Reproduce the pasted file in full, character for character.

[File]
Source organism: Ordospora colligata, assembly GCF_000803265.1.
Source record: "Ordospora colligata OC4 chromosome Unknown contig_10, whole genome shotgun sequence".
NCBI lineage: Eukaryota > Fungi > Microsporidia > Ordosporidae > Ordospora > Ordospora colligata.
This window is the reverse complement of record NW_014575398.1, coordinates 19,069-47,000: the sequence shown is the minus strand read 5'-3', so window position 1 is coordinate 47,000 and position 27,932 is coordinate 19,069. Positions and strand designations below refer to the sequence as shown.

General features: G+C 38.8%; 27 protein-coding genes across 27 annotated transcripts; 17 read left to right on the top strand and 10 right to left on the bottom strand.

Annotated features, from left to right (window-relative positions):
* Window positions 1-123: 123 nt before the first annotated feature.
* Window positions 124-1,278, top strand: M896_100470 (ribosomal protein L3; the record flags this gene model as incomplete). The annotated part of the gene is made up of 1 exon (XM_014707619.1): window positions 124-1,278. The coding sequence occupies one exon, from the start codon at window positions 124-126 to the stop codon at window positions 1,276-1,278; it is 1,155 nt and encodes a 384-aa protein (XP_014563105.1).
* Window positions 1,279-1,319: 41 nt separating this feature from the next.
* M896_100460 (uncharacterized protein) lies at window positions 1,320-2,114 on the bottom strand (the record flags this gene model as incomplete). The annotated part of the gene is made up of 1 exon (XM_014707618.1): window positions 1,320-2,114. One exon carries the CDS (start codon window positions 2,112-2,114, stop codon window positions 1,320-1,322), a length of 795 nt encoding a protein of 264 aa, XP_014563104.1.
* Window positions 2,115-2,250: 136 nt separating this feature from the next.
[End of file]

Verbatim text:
Source organism: Ordospora colligata, assembly GCF_000803265.1.
Source record: "Ordospora colligata OC4 chromosome Unknown contig_10, whole genome shotgun sequence".
NCBI lineage: Eukaryota > Fungi > Microsporidia > Ordosporidae > Ordospora > Ordospora colligata.
This window is the reverse complement of record NW_014575398.1, coordinates 19,069-47,000: the sequence shown is the minus strand read 5'-3', so window position 1 is coordinate 47,000 and position 27,932 is coordinate 19,069. Positions and strand designations below refer to the sequence as shown.

General features: G+C 38.8%; 27 protein-coding genes across 27 annotated transcripts; 17 read left to right on the top strand and 10 right to left on the bottom strand.

Annotated features, from left to right (window-relative positions):
* Window positions 1-123: 123 nt before the first annotated feature.
* Window positions 124-1,278, top strand: M896_100470 (ribosomal protein L3; the record flags this gene model as incomplete). The annotated part of the gene is made up of 1 exon (XM_014707619.1): window positions 124-1,278. The coding sequence occupies one exon, from the start codon at window positions 124-126 to the stop codon at window positions 1,276-1,278; it is 1,155 nt and encodes a 384-aa protein (XP_014563105.1).
* Window positions 1,279-1,319: 41 nt separating this feature from the next.
* M896_100460 (uncharacterized protein) lies at window positions 1,320-2,114 on the bottom strand (the record flags this gene model as incomplete). The annotated part of the gene is made up of 1 exon (XM_014707618.1): window positions 1,320-2,114. One exon carries the CDS (start codon window positions 2,112-2,114, stop codon window positions 1,320-1,322), a length of 795 nt encoding a protein of 264 aa, XP_014563104.1.
* Window positions 2,115-2,250: 136 nt separating this feature from the next.